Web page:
Our compound was under attack a few times by different forces.  We were attacked by the Bosnians once, Albanians once of twice…. A few times it happens, but it was very small, non involved thing.  The people on the lookout took care of it; by the time we got out they have already been captured. It was not a major attack, terrorist groups for the most part.  It was just a few gunshots being fired, no big forces. You can’t get tanks up there or heavy artillery, the roads are not built for it because of the reason that it is only a training camp. There is also a military base not far at the base of the hill, more on the outskirts of the city; we would have to drive down there if we were needed in combat.  The compound is up in the mountains, it is easily defendable.  It was never anything big, we were never really in danger except when US started bombing.

Q:  Where you at the compound when the US started bombing?

Yes.  We were all made to stay.  They told us we might be needed.

Q.  Were you scared?

At first I was confused, the governmental TV is much filtered, and we did not know what was going on.  No one told us anything, and then they brought some heavier ammunition up there.  We were not instructed on how to use them, the military people came.  We knew something serious was going on but at that time all connection was prohibited for our safety. I could not contact your sister to tell her anything or to hear from her.  Finally, a few days before the war started, we were informed of what was going on.  The US and NATO were going to attack, US emphasized.  I don’t recall ever seeing such fear or feeling such fear.  At first it was almost disbelief, a shock, and then the fear took over.  No one said much, everyone just walked around anxious going about our day.  There was something about Milosevic having to sign an agreement, at that time we did not know what exactly it was, but it did not look like he was going to do it.  There were talks of repetition of something like the WWI ultimatum, impossible and one that would likely not to be signed.  I admit I was not looking forward to this war.  I was scared!  I saw US bombing before, we have CNN at home and they always have trouble somewhere and bomb someone.  We stood no chance; I wanted to leave, we all did.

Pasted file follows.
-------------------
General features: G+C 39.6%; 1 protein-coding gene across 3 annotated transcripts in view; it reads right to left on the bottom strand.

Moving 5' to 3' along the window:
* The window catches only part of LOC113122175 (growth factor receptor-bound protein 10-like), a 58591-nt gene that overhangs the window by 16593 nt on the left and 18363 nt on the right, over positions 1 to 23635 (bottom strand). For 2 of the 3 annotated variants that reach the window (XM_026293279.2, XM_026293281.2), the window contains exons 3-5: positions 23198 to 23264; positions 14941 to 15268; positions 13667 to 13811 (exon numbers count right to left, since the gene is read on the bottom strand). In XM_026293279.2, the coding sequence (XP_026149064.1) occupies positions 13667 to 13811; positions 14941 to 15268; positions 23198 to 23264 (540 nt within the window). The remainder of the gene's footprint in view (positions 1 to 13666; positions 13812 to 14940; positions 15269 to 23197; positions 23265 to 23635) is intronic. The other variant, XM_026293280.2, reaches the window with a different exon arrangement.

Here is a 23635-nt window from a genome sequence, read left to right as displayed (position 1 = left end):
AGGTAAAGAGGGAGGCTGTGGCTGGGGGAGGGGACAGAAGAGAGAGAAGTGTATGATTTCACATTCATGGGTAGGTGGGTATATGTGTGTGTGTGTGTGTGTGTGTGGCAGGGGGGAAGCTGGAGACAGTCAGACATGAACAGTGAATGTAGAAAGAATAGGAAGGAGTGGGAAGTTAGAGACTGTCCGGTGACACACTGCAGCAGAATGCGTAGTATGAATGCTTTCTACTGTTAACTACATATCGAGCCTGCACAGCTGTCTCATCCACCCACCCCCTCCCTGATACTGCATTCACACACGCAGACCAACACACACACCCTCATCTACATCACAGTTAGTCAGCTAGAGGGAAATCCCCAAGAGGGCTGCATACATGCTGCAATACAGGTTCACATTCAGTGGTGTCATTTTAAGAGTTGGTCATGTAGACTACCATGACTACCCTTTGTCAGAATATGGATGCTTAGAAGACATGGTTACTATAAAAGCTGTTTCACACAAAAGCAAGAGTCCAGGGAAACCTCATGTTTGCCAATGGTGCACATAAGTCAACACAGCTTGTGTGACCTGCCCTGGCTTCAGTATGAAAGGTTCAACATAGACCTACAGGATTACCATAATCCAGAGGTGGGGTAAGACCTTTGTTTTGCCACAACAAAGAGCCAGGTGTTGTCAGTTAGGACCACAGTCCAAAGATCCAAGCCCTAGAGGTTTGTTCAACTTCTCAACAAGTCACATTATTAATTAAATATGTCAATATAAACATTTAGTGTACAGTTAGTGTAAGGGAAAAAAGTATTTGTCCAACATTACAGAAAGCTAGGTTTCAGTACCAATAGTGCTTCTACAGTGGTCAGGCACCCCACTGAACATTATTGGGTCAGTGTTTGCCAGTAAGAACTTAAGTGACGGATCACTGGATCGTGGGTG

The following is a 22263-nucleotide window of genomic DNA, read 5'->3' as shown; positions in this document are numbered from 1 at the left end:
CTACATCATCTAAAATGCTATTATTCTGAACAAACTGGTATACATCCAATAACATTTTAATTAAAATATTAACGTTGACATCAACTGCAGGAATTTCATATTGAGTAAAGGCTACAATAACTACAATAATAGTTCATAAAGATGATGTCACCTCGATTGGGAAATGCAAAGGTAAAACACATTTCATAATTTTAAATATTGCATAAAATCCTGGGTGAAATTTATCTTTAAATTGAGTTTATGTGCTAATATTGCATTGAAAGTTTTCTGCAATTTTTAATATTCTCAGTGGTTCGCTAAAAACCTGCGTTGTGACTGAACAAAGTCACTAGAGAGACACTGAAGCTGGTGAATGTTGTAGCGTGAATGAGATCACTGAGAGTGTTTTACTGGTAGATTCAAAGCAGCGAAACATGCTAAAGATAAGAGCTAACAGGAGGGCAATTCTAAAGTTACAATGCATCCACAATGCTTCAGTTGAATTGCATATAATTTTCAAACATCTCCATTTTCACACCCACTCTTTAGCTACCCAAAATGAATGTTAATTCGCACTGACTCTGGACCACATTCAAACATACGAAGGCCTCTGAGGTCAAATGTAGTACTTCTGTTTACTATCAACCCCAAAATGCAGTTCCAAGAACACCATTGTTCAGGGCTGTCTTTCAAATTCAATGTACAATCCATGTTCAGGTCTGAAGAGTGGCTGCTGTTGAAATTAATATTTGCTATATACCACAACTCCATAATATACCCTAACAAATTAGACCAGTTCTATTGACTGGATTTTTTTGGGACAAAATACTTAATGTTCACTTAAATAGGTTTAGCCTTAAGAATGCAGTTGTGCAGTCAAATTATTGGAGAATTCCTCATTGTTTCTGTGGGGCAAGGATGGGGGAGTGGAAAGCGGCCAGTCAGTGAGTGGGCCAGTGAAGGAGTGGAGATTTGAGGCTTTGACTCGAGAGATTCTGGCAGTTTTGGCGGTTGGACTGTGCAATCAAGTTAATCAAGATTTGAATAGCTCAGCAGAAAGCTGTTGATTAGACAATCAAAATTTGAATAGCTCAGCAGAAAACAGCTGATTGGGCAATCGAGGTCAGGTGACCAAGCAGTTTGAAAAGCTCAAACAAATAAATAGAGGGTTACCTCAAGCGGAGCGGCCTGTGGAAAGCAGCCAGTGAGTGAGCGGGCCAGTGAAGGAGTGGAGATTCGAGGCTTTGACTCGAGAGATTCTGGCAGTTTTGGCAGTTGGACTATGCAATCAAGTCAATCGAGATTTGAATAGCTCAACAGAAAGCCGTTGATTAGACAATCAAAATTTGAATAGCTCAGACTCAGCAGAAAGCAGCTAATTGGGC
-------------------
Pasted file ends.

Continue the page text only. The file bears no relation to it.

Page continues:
Q: Do you remember the date or around what days this happened? Was it close to the beginning of the actual war?